The third Specsavers Test between England and India was a match that came with interesting questions. Would England continue their dominance over their visitors, or would India finally get their act together and realise they are a team that consists of more than one man?
India made three changes to their team. As expected, Dinesh Karthik was dropped in place of debutant Rishabh Pant, Kuldeep Yadav was dropped for the fit again Jasprit Bumrah, and struggling opener Murali Vijay was dropped for Shikhar Dhawan.
England made one change, Sam Curran was dropped in place of Ben Stokes, which I think was very unfair on Curran, who did nothing to warrant getting dropped. I would have dropped Rashid if anything.
Joe Root won the toss for the third consecutive time, and elected to bowl first in overcast conditions. It was going to be tough for India’s openers, but they had to give their team a good platform, they had to fight through the first hour, get the shine off the new ball and make life a little easier for the remaining batsmen.
India scored a very respectable 329 in their first innings which was largely thanks to a mammoth 159 run partnership between Ajinkya Rahane (81) and Virat Kohli, who fell agonisingly short of another Test century, as he fell to a wide ball from Adil Rashid for 97. India for once, had runs on the board though, and they proved they could bat in difficult conditions.
For the first time this series, England had to bat when the conditions were against them. Their batsmen had to suffer at the hands of the seaming and swinging ball and they couldn’t cope.
England got off to a fairly positive start, getting to 46-0 at lunch before the ever typical English collapse returned. Shortly after lunch, Ishant Sharma bowled a beauty of a ball to dismiss Cook for 29 and the very next ball, Jasprit Bumrah got the edge of Jennings for 20. England were 54-2.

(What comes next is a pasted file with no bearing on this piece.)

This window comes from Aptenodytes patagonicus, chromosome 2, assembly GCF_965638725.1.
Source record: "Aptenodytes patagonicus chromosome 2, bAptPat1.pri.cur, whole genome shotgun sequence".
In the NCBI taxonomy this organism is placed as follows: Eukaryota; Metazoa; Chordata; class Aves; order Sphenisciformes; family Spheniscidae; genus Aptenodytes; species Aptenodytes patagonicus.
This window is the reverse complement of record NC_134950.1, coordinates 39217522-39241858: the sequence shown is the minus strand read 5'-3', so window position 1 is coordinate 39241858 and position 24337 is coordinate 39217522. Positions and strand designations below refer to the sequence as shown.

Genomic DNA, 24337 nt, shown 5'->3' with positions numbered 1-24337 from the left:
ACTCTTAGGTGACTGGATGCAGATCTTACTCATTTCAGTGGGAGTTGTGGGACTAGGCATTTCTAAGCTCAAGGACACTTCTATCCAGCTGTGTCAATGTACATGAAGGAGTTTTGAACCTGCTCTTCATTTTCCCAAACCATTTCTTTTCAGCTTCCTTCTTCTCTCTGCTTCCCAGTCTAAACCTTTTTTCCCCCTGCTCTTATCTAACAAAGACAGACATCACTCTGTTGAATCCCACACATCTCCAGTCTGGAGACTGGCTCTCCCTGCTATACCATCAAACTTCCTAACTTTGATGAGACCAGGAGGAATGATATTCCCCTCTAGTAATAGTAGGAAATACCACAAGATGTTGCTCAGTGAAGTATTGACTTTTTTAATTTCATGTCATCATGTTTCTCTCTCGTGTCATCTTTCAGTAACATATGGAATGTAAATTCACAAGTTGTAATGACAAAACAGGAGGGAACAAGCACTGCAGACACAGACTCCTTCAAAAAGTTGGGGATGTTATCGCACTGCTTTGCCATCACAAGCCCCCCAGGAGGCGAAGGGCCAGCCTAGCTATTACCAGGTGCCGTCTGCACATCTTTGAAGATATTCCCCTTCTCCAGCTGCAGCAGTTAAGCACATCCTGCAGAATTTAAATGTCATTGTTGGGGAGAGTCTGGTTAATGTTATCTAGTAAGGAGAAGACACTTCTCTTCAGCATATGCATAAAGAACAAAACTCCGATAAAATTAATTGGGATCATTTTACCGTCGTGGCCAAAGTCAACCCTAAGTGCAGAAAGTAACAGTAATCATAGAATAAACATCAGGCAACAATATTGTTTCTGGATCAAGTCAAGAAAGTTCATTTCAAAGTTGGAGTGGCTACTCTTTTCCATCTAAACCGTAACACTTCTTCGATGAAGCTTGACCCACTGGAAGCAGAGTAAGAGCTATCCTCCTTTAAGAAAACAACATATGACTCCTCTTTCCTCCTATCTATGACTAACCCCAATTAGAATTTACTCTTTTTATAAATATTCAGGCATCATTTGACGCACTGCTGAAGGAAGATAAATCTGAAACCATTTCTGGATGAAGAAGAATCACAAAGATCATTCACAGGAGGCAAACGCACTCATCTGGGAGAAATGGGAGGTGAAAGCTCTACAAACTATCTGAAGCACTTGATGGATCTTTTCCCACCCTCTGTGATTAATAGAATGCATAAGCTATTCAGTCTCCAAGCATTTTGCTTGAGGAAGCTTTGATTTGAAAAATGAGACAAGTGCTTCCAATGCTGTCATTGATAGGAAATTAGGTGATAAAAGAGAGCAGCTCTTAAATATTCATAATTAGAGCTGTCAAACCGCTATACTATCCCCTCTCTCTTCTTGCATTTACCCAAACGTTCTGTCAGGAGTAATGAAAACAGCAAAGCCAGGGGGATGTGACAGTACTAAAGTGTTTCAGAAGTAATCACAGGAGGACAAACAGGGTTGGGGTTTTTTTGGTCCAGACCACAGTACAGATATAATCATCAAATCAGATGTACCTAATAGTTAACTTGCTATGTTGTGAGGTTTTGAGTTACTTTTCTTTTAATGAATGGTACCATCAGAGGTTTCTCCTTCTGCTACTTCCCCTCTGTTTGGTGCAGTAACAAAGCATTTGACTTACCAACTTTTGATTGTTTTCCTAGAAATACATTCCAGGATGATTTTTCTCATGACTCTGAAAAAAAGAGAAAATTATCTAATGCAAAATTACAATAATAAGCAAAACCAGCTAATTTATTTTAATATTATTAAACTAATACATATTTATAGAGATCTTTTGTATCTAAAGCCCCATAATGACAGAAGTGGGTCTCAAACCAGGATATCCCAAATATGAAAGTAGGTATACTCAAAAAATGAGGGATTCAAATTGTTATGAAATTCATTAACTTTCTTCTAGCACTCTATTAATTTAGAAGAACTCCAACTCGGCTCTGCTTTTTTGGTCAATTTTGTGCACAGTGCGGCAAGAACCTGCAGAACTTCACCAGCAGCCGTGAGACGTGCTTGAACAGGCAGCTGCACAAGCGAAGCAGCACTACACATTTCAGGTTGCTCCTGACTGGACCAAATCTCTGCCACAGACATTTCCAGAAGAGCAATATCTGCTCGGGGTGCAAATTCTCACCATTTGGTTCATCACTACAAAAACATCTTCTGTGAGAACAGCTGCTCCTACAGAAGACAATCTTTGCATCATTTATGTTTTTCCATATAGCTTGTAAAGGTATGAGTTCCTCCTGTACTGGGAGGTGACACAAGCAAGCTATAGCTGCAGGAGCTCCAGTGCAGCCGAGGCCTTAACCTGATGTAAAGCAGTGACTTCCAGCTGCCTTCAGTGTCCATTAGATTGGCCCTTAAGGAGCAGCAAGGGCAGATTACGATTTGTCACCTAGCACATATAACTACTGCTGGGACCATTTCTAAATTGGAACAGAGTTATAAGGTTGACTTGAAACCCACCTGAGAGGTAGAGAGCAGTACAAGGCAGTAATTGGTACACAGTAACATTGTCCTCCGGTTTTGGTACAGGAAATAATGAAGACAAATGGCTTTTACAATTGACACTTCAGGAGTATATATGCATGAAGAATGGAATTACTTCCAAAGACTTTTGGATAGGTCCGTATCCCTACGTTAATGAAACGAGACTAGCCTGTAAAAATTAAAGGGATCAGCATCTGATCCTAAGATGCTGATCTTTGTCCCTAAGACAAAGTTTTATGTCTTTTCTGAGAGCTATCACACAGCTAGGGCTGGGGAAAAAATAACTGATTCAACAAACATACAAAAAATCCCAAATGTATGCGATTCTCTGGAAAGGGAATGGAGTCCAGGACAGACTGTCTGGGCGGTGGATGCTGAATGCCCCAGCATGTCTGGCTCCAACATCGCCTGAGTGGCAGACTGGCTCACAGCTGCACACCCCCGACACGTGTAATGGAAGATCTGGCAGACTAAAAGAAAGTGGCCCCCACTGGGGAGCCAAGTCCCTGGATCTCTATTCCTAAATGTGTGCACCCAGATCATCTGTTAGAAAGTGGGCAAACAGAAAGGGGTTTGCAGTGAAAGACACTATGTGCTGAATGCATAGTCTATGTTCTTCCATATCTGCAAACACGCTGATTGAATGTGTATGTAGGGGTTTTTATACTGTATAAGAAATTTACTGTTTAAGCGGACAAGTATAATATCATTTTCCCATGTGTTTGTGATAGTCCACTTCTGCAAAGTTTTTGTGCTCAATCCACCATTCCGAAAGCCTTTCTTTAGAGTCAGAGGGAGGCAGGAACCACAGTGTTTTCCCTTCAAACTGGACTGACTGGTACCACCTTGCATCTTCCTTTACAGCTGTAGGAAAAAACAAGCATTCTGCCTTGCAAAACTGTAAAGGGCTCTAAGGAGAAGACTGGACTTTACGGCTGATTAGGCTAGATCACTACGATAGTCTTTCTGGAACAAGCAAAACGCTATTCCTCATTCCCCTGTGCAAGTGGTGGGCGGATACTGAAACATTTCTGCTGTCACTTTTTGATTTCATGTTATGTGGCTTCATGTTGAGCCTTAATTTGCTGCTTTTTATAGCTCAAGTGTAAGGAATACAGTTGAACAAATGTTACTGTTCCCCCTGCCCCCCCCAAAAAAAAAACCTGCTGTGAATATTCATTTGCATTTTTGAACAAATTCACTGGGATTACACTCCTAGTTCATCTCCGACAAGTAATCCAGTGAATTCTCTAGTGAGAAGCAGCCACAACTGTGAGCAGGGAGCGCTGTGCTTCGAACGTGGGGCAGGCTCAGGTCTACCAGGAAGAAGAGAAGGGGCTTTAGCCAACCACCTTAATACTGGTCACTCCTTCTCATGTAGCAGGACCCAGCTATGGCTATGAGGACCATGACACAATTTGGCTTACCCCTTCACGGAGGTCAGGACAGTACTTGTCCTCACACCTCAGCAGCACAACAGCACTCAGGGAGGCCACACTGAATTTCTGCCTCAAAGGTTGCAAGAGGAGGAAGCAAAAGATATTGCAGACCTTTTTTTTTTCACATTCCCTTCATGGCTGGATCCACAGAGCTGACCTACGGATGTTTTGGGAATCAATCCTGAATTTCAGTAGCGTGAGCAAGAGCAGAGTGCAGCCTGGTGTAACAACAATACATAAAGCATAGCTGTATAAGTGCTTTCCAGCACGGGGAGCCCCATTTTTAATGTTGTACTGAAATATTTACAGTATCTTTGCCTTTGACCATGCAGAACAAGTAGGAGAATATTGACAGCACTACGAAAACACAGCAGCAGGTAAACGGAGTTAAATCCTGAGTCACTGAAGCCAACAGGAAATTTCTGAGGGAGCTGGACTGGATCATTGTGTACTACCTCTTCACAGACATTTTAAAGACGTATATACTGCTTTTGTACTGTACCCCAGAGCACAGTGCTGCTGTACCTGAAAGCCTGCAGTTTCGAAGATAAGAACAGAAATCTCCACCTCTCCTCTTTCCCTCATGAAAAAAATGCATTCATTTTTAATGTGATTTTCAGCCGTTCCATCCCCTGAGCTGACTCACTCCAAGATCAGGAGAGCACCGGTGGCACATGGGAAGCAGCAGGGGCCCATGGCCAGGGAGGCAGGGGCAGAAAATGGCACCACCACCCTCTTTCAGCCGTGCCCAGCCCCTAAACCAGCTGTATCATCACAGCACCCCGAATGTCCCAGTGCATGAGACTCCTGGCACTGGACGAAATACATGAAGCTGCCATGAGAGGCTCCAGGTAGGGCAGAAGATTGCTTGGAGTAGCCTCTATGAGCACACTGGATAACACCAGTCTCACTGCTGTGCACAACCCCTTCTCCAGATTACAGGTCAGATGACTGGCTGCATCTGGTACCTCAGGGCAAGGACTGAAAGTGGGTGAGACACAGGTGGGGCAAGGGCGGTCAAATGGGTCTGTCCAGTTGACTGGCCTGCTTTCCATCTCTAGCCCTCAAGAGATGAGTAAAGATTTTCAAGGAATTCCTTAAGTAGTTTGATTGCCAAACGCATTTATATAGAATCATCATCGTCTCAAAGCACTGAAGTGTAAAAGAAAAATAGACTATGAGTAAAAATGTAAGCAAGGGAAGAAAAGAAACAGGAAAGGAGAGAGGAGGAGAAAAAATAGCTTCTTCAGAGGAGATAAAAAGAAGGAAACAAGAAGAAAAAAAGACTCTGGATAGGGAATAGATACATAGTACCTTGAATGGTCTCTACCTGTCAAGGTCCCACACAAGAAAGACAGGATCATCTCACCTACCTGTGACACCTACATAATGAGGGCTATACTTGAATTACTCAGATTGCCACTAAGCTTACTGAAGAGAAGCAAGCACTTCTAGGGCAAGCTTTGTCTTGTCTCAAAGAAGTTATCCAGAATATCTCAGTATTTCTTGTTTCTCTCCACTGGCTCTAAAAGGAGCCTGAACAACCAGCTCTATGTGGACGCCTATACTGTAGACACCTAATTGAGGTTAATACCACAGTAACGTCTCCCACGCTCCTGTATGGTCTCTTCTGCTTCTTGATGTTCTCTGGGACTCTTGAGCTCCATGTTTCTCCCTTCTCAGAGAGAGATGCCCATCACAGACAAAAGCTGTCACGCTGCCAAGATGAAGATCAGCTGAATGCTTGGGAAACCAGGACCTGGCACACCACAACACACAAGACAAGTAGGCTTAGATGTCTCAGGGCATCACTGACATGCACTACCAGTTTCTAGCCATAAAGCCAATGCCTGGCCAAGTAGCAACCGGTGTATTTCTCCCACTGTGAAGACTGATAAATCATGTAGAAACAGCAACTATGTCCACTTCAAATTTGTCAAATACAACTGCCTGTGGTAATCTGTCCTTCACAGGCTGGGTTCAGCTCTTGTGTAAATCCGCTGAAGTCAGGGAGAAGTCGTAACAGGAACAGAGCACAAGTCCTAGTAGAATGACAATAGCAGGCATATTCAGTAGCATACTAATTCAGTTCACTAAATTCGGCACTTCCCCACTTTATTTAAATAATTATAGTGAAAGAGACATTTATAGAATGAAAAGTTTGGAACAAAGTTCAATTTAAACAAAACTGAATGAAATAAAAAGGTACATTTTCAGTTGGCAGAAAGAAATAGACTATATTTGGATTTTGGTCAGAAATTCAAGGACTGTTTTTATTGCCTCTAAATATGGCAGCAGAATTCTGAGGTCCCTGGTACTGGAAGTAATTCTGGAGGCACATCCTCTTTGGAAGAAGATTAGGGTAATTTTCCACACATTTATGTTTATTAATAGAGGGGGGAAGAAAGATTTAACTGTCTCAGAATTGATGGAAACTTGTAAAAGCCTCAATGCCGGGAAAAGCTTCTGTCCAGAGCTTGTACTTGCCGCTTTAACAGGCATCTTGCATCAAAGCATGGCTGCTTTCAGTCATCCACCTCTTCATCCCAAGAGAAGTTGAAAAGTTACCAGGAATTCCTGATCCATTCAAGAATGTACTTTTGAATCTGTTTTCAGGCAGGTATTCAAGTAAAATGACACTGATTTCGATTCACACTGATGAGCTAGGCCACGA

Hardik Pandya had been given some stick during and after the second Test, from commentator Michael Holding in particular, saying that he does not think Pandya should be considered an all-rounder yet.
Pandya certainly proved him wrong, he had the golden arm in England’s first innings and struck with his very first delivery, when he induced the edge of England captain Joe Root to slip. This decision went upstairs as Root was unconvinced that the ball was taken cleanly, TV replays showed that it had been and Root had to walk off. He did so by shaking his head, at what though, your guess is as good as mine. The ball went straight into KL Rahul’s hands, it was a clean catch. Root had nothing to complain about.
That gave Pandya the confidence he needed. He bowled six overs and achieved his first five-for in Test Cricket, with best figures of 5-28 as England were dismissed for a paltry 161, and a first innings deficit of 168.
India went into their 2nd innings with a huge lead and the rub of the green was with them for a change. As they came out to bat for their 2nd innings, Shikhar Dhawan and KL Rahul were inspired, scoring at over 5 runs an over. They got to their second consecutive 50 run opening stand of the match as India’s lead grew.
Virat Kohli’s final frontier was the UK. Could he be as brilliant in the UK as he has shown he can be in the rest of the world? I was of the firm belief he could.
All the talk was of Kohli’s miserable 2014 tour. But I do not think too much should’ve been read into that. Kohli was 25 years old on India’s last tour, he had only been playing Test Cricket for 3 years and he didn’t have the experience he has now. There was never a doubt in my mind that he was going to be as majestic on this tour as he was in South Africa earlier this year.
Cheteshwar Pujara made a lovely and patient 72 in India’s 2nd innings that saw him in a 113 run stand with his captain, Kohli, who went onto score his 23rd Test century. It was a wonderful spectacle of sheer excellence from Kohli that took the attack to England.
It is with the utmost confidence when I say that Virat Kohli is by far, the best batsman in the world, even if Steve Smith wasn’t banned, Kohli would still be the best batsman. He has scored 440 runs so far on this tour, the next best is Jonny Bairstow of England with 206 runs. England’s best batsman, Joe Root has scored 129 runs, although to be fair, Kohli has had two more innings than him so far. Despite this though, the rate at which Kohli is scoring, the ease at which he is scoring, is testament to how incredible he is.
India declared on 352-7, but not before Pandya continued his excellent game by scoring a run-a-ball fifty, his fourth Test fifty, as India set England the highly improbable target of 521.
England got to stumps on day 3 on 23-0, trailing by 498. India need the more likely 10 wickets to win.
The day belonged entirely to Kohli, the Test has belonged to India, it has been a fantastic all round effort from youngster Hardik Pandya, and India are in the driving seat.
It has taken India two Test matches, but they have finally arrived. Long may it last.